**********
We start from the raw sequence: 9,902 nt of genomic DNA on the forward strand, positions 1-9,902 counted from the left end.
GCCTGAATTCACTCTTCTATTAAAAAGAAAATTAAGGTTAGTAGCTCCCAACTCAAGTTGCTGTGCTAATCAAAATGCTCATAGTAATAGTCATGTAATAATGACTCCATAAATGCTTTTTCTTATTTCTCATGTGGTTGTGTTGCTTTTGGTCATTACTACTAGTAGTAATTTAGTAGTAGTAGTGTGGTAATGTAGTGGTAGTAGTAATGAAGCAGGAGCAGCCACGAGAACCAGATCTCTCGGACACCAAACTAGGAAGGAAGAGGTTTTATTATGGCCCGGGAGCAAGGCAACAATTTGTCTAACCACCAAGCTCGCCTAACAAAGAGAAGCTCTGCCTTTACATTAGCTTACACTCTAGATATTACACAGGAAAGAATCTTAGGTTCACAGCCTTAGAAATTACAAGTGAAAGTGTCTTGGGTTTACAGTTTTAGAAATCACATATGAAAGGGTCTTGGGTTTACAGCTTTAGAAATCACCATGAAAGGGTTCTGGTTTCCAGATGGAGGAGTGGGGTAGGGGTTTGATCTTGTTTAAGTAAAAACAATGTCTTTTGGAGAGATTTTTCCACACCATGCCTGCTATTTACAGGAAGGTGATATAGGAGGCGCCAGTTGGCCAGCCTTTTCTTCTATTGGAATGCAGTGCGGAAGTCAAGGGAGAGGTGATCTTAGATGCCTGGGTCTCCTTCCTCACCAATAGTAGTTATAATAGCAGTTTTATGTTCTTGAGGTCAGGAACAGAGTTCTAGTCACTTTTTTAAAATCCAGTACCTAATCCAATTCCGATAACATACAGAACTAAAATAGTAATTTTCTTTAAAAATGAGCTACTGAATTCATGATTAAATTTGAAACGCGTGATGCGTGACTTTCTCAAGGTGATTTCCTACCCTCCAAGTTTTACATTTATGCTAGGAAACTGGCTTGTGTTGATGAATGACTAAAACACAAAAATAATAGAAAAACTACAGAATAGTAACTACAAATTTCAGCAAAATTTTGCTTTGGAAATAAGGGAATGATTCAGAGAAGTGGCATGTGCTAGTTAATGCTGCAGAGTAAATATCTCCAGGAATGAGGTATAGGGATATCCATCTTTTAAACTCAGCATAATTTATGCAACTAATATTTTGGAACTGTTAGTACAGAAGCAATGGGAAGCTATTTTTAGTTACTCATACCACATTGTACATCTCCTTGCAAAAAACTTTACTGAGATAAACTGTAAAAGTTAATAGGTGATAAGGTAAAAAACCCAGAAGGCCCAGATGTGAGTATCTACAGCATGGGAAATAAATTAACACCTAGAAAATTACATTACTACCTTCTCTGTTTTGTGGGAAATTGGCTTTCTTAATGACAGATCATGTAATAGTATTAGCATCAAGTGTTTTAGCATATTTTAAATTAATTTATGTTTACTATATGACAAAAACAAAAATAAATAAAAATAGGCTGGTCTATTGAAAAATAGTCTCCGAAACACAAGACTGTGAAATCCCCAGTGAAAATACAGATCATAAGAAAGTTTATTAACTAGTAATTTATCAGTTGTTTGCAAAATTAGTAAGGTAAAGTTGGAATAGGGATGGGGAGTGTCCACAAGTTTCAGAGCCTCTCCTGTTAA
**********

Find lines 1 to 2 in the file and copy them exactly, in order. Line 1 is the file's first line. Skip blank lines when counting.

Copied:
We start from the raw sequence: 9,902 nt of genomic DNA on the forward strand, positions 1-9,902 counted from the left end.
GCCTGAATTCACTCTTCTATTAAAAAGAAAATTAAGGTTAGTAGCTCCCAACTCAAGTTGCTGTGCTAATCAAAATGCTCATAGTAATAGTCATGTAATAATGACTCCATAAATGCTTTTTCTTATTTCTCATGTGGTTGTGTTGCTTTTGGTCATTACTACTAGTAGTAATTTAGTAGTAGTAGTGTGGTAATGTAGTGGTAGTAGTAATGAAGCAGGAGCAGCCACGAGAACCAGATCTCTCGGACACCAAACTAGGAAGGAAGAGGTTTTATTATGGCCCGGGAGCAAGGCAACAATTTGTCTAACCACCAAGCTCGCCTAACAAAGAGAAGCTCTGCCTTTACATTAGCTTACACTCTAGATATTACACAGGAAAGAATCTTAGGTTCACAGCCTTAGAAATTACAAGTGAAAGTGTCTTGGGTTTACAGTTTTAGAAATCACATATGAAAGGGTCTTGGGTTTACAGCTTTAGAAATCACCATGAAAGGGTTCTGGTTTCCAGATGGAGGAGTGGGGTAGGGGTTTGATCTTGTTTAAGTAAAAACAATGTCTTTTGGAGAGATTTTTCCACACCATGCCTGCTATTTACAGGAAGGTGATATAGGAGGCGCCAGTTGGCCAGCCTTTTCTTCTATTGGAATGCAGTGCGGAAGTCAAGGGAGAGGTGATCTTAGATGCCTGGGTCTCCTTCCTCACCAATAGTAGTTATAATAGCAGTTTTATGTTCTTGAGGTCAGGAACAGAGTTCTAGTCACTTTTTTAAAATCCAGTACCTAATCCAATTCCGATAACATACAGAACTAAAATAGTAATTTTCTTTAAAAATGAGCTACTGAATTCATGATTAAATTTGAAACGCGTGATGCGTGACTTTCTCAAGGTGATTTCCTACCCTCCAAGTTTTACATTTATGCTAGGAAACTGGCTTGTGTTGATGAATGACTAAAACACAAAAATAATAGAAAAACTACAGAATAGTAACTACAAATTTCAGCAAAATTTTGCTTTGGAAATAAGGGAATGATTCAGAGAAGTGGCATGTGCTAGTTAATGCTGCAGAGTAAATATCTCCAGGAATGAGGTATAGGGATATCCATCTTTTAAACTCAGCATAATTTATGCAACTAATATTTTGGAACTGTTAGTACAGAAGCAATGGGAAGCTATTTTTAGTTACTCATACCACATTGTACATCTCCTTGCAAAAAACTTTACTGAGATAAACTGTAAAAGTTAATAGGTGATAAGGTAAAAAACCCAGAAGGCCCAGATGTGAGTATCTACAGCATGGGAAATAAATTAACACCTAGAAAATTACATTACTACCTTCTCTGTTTTGTGGGAAATTGGCTTTCTTAATGACAGATCATGTAATAGTATTAGCATCAAGTGTTTTAGCATATTTTAAATTAATTTATGTTTACTATATGACAAAAACAAAAATAAATAAAAATAGGCTGGTCTATTGAAAAATAGTCTCCGAAACACAAGACTGTGAAATCCCCAGTGAAAATACAGATCATAAGAAAGTTTATTAACTAGTAATTTATCAGTTGTTTGCAAAATTAGTAAGGTAAAGTTGGAATAGGGATGGGGAGTGTCCACAAGTTTCAGAGCCTCTCCTGTTAA